Measuring Puberty

Self- and Parent-Report Measures commonly used measure that includes questions about growth spurt, body hair (not specifically pubic hair) and skin change in boys and girls, facial hair growth and voice change in boys, and breast development and menarche in girls, rated on 4-point scales ("no development" to "development already completed"; Petersen, Crockett, Richards, & Boxer, 1988). Correlations between physician Tanner ratings and self-reports of the PDS were between .61 and .67 (Brooks-Gunn et al., 1987).

When physician ratings are feasible, concerns have been raised regarding the validity of assessing breast development via visual inspection without palpation. The reason is that by visual inspection only, it is sometimes difficult to distinguish fat tissue from real breast tissue, especially in overweight girls. In the Herman-Giddens and colleagues (1997) study of pubertal development in girls in pediatric settings, the data only included ratings of breast development by visual inspection. However, 39% of physicians assessed breast stage by palpation, as well as visual inspection. Only 4% of the girls with breast development by inspection had no breast tissue by palpation, and only 1.7% of girls who had no breast development by inspection had breast tissue by palpation (Kaplowitz, Slora, Wasserman, Pedlow, & Herman-Giddens, 2001). In addition, findings showed that the occasional misclassification of breast tissue was just as likely to occur in thin girls as in overweight girls. This follow-up evaluation of the pediatric setting study supports Tanner staging via inspection of breast development as a valid method of assessment, regardless of whether the girls are overweight.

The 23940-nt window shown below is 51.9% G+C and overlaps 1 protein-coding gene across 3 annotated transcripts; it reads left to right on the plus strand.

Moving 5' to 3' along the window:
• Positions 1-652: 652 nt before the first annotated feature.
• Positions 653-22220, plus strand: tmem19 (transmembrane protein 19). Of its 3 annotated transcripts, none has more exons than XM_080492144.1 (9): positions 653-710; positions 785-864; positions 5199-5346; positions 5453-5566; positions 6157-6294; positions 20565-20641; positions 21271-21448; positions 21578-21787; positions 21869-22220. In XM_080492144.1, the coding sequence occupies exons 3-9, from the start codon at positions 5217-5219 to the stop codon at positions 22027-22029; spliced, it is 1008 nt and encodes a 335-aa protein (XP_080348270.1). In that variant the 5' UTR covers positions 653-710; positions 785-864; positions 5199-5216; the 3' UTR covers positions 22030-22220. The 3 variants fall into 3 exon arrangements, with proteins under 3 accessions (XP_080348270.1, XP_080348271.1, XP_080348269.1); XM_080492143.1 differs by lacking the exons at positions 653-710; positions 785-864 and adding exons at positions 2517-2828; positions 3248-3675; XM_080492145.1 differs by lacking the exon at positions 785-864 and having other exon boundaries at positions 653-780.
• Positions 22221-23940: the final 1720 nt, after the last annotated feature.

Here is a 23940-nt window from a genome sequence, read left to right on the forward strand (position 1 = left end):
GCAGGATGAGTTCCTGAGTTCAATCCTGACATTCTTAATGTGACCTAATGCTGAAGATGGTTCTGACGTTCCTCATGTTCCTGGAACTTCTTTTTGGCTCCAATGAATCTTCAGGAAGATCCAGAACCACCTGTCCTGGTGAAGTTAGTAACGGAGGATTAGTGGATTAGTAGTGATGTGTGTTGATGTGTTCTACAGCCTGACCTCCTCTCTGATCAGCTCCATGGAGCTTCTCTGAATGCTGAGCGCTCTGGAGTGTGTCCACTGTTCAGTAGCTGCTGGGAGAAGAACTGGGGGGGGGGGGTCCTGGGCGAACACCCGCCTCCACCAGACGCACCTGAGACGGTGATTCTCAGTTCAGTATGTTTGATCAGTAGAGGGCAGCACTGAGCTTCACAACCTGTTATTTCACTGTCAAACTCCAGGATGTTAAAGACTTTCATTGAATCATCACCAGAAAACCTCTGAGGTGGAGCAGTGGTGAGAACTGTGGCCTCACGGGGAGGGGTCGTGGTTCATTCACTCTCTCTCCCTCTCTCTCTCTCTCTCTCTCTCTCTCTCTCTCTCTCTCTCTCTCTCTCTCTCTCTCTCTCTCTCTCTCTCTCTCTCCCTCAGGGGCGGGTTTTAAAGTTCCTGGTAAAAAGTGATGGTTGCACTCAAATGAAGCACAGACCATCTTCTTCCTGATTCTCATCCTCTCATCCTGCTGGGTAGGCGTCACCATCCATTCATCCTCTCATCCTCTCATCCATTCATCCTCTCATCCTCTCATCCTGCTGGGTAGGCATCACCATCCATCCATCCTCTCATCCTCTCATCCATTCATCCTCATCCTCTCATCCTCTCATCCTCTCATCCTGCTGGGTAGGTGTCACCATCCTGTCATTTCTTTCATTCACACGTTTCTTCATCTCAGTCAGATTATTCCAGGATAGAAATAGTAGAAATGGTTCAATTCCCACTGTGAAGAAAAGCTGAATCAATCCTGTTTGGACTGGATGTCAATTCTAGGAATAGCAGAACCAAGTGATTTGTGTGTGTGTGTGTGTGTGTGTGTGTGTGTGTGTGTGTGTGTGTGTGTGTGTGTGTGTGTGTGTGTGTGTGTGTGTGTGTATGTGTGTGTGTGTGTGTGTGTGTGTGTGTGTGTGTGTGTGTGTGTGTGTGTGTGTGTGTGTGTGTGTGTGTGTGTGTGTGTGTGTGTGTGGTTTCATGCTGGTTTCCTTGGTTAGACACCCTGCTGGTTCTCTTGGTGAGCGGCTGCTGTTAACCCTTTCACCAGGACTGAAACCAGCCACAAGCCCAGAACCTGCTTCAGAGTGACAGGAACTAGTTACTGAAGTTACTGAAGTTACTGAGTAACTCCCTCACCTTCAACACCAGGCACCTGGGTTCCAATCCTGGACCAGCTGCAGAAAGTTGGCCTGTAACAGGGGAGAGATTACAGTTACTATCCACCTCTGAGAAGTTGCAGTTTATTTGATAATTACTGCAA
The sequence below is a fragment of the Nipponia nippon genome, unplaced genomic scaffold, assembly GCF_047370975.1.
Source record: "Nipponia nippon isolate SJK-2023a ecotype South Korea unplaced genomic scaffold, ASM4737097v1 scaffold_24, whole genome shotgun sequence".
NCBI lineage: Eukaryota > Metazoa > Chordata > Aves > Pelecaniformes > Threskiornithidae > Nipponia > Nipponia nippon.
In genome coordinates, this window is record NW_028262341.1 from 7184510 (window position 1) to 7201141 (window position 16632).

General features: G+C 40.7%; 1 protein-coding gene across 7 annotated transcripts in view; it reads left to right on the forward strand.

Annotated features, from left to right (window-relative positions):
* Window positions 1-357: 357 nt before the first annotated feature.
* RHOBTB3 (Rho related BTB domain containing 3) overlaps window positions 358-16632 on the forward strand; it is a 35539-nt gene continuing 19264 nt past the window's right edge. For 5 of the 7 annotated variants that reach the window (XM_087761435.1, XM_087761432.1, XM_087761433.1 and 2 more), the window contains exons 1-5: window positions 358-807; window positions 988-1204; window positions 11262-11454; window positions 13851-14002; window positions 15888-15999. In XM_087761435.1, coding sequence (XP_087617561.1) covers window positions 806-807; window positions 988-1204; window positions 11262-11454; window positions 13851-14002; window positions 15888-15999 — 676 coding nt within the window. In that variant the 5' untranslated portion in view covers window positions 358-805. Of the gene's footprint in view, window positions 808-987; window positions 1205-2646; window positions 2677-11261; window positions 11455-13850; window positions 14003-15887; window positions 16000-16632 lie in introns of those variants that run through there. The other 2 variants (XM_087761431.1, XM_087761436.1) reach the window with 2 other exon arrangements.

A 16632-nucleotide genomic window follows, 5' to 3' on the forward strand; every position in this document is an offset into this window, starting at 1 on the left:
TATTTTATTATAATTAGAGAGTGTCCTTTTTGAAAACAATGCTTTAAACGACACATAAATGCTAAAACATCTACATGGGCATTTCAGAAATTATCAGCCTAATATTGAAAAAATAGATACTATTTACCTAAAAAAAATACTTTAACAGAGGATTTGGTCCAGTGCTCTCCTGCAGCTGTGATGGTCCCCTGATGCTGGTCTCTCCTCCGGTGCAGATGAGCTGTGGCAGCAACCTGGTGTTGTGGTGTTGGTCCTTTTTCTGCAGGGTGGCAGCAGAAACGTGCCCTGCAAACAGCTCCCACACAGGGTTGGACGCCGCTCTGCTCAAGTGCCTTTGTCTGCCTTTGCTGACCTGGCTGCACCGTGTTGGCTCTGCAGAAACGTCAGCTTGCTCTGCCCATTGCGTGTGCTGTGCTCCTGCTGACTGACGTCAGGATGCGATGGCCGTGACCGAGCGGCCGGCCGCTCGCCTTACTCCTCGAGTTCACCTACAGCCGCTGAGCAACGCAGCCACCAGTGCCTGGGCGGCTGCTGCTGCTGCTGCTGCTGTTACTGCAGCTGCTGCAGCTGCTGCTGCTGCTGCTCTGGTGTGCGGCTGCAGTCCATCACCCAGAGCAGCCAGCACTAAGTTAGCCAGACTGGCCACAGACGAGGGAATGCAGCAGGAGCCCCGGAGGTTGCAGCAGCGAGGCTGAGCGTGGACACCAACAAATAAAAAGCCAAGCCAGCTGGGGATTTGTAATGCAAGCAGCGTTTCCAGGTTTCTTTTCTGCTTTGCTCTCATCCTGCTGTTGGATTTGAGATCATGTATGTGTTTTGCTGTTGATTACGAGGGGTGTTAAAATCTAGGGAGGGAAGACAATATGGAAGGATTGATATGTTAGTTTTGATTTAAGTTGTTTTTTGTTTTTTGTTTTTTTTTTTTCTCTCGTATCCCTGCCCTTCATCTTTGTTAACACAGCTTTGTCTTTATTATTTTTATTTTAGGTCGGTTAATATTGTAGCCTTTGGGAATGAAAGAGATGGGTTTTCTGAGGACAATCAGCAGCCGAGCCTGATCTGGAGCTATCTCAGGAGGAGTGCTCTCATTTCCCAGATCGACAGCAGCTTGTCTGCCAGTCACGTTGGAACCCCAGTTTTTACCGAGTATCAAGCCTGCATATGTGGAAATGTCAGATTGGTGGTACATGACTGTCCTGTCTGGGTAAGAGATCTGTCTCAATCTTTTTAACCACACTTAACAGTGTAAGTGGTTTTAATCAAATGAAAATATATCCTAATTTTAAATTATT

In regards to measuring height, self-report data are fairly accurate, even for young adolescents. Correlations between self- and actual reports of weight and height range between .75 and .98 (Brooks-Gunn et al., 1987; Goodman, Hinden, & Khandelwal, 2000). It is unusual for researchers to ask parents to measure their children at home, so to our knowledge, parental-reports of height have not been validated.

Finding Your Confidence

Finding Your Confidence

Confidence is necessary to achieve success in life. Some effective confidence tips must be followed if you genuinely want to gain accomplishment in your work. So how do you build your confidence that will work for you in any situation? Initially, make an effort to spend time with confident people. Their vigor and strength is so stirring that you will surely feel yourself more powerful just by listening to their talk. To build confidence it is vital that you are in the midst of self-assuring people.

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